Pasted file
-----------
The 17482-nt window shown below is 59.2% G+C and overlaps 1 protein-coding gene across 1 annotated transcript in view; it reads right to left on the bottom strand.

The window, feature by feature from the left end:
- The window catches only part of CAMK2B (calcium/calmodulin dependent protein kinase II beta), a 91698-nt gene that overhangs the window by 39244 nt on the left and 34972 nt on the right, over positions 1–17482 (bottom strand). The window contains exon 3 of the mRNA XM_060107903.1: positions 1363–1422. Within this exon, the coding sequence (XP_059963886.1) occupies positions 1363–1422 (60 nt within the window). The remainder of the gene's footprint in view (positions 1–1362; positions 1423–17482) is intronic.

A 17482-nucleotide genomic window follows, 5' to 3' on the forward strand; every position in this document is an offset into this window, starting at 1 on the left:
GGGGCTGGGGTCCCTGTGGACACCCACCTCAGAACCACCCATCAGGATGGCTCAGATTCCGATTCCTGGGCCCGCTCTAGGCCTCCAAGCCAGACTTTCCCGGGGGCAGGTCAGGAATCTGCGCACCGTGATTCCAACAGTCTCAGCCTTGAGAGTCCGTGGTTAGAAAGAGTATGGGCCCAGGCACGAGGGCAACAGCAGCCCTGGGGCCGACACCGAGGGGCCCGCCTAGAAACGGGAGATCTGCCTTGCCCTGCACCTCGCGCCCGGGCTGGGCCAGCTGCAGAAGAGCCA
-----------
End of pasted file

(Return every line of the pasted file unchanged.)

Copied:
The 17482-nt window shown below is 59.2% G+C and overlaps 1 protein-coding gene across 1 annotated transcript in view; it reads right to left on the bottom strand.

The window, feature by feature from the left end:
- The window catches only part of CAMK2B (calcium/calmodulin dependent protein kinase II beta), a 91698-nt gene that overhangs the window by 39244 nt on the left and 34972 nt on the right, over positions 1–17482 (bottom strand). The window contains exon 3 of the mRNA XM_060107903.1: positions 1363–1422. Within this exon, the coding sequence (XP_059963886.1) occupies positions 1363–1422 (60 nt within the window). The remainder of the gene's footprint in view (positions 1–1362; positions 1423–17482) is intronic.

A 17482-nucleotide genomic window follows, 5' to 3' on the forward strand; every position in this document is an offset into this window, starting at 1 on the left:
GGGGCTGGGGTCCCTGTGGACACCCACCTCAGAACCACCCATCAGGATGGCTCAGATTCCGATTCCTGGGCCCGCTCTAGGCCTCCAAGCCAGACTTTCCCGGGGGCAGGTCAGGAATCTGCGCACCGTGATTCCAACAGTCTCAGCCTTGAGAGTCCGTGGTTAGAAAGAGTATGGGCCCAGGCACGAGGGCAACAGCAGCCCTGGGGCCGACACCGAGGGGCCCGCCTAGAAACGGGAGATCTGCCTTGCCCTGCACCTCGCGCCCGGGCTGGGCCAGCTGCAGAAGAGCCA